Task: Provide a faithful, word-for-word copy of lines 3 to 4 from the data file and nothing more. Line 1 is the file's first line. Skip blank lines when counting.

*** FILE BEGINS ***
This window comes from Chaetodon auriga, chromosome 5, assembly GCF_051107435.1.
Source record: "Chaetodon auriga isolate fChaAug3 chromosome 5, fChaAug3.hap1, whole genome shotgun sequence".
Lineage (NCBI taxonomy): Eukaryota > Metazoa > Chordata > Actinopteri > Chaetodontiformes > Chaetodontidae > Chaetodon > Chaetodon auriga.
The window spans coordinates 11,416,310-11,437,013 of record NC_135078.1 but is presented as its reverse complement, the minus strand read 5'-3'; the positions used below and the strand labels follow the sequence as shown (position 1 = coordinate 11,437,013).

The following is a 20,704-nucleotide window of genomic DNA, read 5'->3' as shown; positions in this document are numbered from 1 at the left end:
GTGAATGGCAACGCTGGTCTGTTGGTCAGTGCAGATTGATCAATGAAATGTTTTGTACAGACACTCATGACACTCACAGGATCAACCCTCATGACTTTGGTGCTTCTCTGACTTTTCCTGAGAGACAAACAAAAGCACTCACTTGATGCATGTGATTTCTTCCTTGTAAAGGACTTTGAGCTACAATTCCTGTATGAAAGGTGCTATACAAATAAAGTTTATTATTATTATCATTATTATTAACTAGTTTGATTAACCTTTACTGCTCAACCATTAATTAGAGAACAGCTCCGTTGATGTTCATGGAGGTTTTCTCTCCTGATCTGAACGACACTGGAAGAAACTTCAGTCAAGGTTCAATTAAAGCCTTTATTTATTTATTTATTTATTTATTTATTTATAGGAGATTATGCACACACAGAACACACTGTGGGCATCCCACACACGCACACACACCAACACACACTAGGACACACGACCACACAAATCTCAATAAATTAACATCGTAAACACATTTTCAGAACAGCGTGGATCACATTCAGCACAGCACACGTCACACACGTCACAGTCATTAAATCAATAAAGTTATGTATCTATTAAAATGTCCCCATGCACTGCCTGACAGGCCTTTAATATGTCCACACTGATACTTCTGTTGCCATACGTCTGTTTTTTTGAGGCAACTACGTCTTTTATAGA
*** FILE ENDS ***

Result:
Lineage (NCBI taxonomy): Eukaryota > Metazoa > Chordata > Actinopteri > Chaetodontiformes > Chaetodontidae > Chaetodon > Chaetodon auriga.
The window spans coordinates 11,416,310-11,437,013 of record NC_135078.1 but is presented as its reverse complement, the minus strand read 5'-3'; the positions used below and the strand labels follow the sequence as shown (position 1 = coordinate 11,437,013).